You or your camper may be able to answer this question already, but let’s dig a little deeper. You have probably read all of our pre-camp literature about what to pack and what not to pack. You have probably recognized how much we stress synthetic or wool clothing for trips. You may have even heard the phrase ‘cotton kills’. So why does ‘cotton kill’ and why is synthetic or wool clothing best for wilderness travel?
Cotton is a wonderful fabric! The Fabric of Our Lives even! It’s comfortable, it’s cozy, and usually smells great, especially if it’s fresh out the dryer. Thus, it’s no secret why we all love to wear cotton. However, cotton has no place on wilderness trips. Cotton has one major weakness. If cotton gets saturated with water or sweat, it actually pulls heat away from the body. That precious body heat that keeps us at that ideal 98.6 degrees our bodies love. Cotton can be extremely dangerous in alpine climates where the temperature can drop quickly as the sun begins to set. So what happens if wet and saturated cotton starts pulling heat away from our body? Well, our temperature of 98.6 degrees can begin to go down slowly. A mild decline in body temperature isn’t a huge concern, and usually can be reverted quickly. More substantial declines in body temperatures can be very difficult to revert and result in mild to severe hypothermia. Wet and saturated cotton can contribute greatly to these declines. How do we protect ourselves from these situations?
Most of us are familiar with wool. Most often we are reminded of those itchy holiday sweaters or socks. Wool is an amazing and natural (non-synthetic) fabric. Many dress suits and coats are made of wool! It has water-repellent and moisture wicking properties, does not saturate easily, retains very little odor and can maintain its insulating properties even when wet or saturated. Pretty amazing, huh? Wool has come a long way and the outdoor retail industry has taken advantage of these properties. The most common type of wool used in outdoor apparel is merino wool. This wool is soft and comfortable, not itchy like we remember wool to be. Most are familiar with merino wool socks from companies like Smartwool®, but companies have branched out and started producing t-shirts, underwear, baselayers, performance sweaters and more! Check out outdoor companies like Voormi® or Icebreaker®. Wool does have one downside though, it is expensive. So if wool is not in my budget, how do I avoid cotton? Synthetic materials!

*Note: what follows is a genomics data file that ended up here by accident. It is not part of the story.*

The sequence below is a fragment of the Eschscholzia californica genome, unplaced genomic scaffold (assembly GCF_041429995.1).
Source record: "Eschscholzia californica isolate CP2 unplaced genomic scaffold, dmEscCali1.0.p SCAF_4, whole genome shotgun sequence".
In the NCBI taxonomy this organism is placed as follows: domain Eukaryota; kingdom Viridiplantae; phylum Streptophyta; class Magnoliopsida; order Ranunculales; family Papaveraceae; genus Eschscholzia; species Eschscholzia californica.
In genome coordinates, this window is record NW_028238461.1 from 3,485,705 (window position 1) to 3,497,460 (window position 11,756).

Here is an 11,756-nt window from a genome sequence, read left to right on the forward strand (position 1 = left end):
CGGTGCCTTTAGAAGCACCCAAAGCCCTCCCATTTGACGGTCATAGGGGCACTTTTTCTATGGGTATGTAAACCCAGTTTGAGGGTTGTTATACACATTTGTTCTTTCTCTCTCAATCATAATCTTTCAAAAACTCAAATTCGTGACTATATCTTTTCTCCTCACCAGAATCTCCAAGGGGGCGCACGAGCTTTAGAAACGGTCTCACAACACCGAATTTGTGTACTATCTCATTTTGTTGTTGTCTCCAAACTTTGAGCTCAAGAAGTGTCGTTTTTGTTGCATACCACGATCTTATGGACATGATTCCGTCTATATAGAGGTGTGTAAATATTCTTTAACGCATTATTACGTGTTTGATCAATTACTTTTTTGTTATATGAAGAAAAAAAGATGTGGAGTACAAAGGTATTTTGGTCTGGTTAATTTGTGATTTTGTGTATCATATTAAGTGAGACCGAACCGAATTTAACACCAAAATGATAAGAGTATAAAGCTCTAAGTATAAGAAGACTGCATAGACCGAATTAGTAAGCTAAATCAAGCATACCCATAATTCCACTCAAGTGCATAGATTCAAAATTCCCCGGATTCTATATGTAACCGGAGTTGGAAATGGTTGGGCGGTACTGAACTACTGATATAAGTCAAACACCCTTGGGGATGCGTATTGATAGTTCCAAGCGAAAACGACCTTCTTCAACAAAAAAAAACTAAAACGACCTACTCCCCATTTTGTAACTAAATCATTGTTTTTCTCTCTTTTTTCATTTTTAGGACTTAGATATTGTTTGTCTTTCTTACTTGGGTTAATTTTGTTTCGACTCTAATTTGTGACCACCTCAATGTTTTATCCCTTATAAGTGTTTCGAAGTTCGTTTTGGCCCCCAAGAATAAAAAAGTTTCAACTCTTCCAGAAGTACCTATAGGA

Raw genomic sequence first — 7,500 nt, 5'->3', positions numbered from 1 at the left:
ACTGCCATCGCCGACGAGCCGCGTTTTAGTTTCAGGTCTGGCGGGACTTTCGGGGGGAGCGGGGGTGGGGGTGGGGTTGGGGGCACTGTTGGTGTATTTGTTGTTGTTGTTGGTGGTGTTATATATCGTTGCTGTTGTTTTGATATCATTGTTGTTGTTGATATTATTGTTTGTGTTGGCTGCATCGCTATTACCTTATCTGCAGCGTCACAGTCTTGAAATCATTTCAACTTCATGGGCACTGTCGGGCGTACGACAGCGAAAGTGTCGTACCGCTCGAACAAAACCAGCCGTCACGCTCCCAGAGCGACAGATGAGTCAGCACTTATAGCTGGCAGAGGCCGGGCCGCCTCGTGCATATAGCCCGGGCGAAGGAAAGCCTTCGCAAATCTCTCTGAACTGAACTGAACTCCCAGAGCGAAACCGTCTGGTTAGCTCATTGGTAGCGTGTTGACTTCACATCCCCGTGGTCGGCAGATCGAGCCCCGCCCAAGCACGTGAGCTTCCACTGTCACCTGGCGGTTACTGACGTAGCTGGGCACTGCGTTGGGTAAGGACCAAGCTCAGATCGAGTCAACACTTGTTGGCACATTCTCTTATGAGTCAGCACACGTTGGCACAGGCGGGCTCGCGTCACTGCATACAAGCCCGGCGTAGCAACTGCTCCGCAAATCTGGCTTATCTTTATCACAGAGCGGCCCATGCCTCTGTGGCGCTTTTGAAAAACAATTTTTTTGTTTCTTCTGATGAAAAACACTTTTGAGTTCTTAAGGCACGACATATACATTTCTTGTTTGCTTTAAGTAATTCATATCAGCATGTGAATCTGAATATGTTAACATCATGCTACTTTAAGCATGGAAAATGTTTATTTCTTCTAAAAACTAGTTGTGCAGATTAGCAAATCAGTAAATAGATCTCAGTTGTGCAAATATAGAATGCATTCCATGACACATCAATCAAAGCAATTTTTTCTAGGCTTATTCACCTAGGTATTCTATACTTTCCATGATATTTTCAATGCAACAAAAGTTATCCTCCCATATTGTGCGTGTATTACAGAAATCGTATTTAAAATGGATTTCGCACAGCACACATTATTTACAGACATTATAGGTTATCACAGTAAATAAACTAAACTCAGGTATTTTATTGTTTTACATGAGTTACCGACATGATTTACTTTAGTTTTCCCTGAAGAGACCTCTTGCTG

There are all sorts of synthetic materials out there. Some examples are polypropylene, polyester (fleece), and nylon. These fabric have very similar qualities to wool. The main similarities are that they are moisture wicking and can maintain insulation properties when wet or saturated. You likely already have synthetic apparel in your home! Play soccer? Your soccer jersey is likely synthetic! Run track or cross-country? Your shorts and jersey are likely synthetics! Synthetic apparel for the outdoors or for athletics can range in price but will always be more cost-effective than wool. Some popular companies like The North Face® or Patagonia® have their own proprietary synthetic fabrics and you’ll pay a little more for the brand. Brands like Duofold® by Champion® which can be found at normal department stores has nearly the same properties and will be much cheaper. Synthetic fabrics also have one downfall. They can really retain odor, especially since they are more often used for physical activity. This is one of the biggest advantages wool has over synthetic materials, it hardly retains any odor. If using synthetic apparel for outdoor activities, be sure to wash it promptly and frequently.
Hopefully, that clears things up in regard to why we require synthetic or wool apparel over cotton for wilderness backpacking trips. We have these fabrics available at our trading post as warm layers (fleece jackets and base layers), but we do not have shorts and t-shirts. Prior leaving for camp, be sure you have t-shirts and shorts for hiking that are made out of synthetic or wool fabrics!